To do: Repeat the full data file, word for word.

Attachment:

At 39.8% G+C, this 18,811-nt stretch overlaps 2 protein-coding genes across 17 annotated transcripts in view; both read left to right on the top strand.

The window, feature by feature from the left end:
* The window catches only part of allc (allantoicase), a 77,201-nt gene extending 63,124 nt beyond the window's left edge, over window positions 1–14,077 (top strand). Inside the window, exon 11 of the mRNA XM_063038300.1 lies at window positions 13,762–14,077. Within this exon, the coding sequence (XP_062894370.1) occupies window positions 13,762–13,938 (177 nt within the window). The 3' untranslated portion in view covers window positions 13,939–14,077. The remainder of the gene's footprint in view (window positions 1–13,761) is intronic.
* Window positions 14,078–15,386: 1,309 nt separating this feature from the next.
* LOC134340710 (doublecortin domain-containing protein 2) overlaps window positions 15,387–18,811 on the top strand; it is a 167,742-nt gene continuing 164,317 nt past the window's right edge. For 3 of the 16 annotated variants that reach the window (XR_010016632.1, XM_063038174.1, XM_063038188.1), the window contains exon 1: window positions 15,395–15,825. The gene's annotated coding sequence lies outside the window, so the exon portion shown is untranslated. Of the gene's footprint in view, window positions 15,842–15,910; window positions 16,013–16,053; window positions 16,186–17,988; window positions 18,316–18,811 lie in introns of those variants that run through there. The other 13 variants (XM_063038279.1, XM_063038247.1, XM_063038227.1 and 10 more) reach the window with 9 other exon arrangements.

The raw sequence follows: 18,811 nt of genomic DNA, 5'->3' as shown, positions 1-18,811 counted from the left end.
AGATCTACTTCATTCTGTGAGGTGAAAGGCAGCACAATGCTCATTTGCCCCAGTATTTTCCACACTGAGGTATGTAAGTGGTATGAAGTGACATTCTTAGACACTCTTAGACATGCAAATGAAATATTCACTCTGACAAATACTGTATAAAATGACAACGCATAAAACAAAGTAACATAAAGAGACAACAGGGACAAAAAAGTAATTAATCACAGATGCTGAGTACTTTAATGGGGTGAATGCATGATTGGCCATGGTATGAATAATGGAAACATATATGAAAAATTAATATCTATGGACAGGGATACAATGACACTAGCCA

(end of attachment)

At 39.8% G+C, this 18,811-nt stretch overlaps 2 protein-coding genes across 17 annotated transcripts in view; both read left to right on the top strand.

The window, feature by feature from the left end:
* The window catches only part of allc (allantoicase), a 77,201-nt gene extending 63,124 nt beyond the window's left edge, over window positions 1–14,077 (top strand). Inside the window, exon 11 of the mRNA XM_063038300.1 lies at window positions 13,762–14,077. Within this exon, the coding sequence (XP_062894370.1) occupies window positions 13,762–13,938 (177 nt within the window). The 3' untranslated portion in view covers window positions 13,939–14,077. The remainder of the gene's footprint in view (window positions 1–13,761) is intronic.
* Window positions 14,078–15,386: 1,309 nt separating this feature from the next.
* LOC134340710 (doublecortin domain-containing protein 2) overlaps window positions 15,387–18,811 on the top strand; it is a 167,742-nt gene continuing 164,317 nt past the window's right edge. For 3 of the 16 annotated variants that reach the window (XR_010016632.1, XM_063038174.1, XM_063038188.1), the window contains exon 1: window positions 15,395–15,825. The gene's annotated coding sequence lies outside the window, so the exon portion shown is untranslated. Of the gene's footprint in view, window positions 15,842–15,910; window positions 16,013–16,053; window positions 16,186–17,988; window positions 18,316–18,811 lie in introns of those variants that run through there. The other 13 variants (XM_063038279.1, XM_063038247.1, XM_063038227.1 and 10 more) reach the window with 9 other exon arrangements.

The raw sequence follows: 18,811 nt of genomic DNA, 5'->3' as shown, positions 1-18,811 counted from the left end.
AGATCTACTTCATTCTGTGAGGTGAAAGGCAGCACAATGCTCATTTGCCCCAGTATTTTCCACACTGAGGTATGTAAGTGGTATGAAGTGACATTCTTAGACACTCTTAGACATGCAAATGAAATATTCACTCTGACAAATACTGTATAAAATGACAACGCATAAAACAAAGTAACATAAAGAGACAACAGGGACAAAAAAGTAATTAATCACAGATGCTGAGTACTTTAATGGGGTGAATGCATGATTGGCCATGGTATGAATAATGGAAACATATATGAAAAATTAATATCTATGGACAGGGATACAATGACACTAGCCA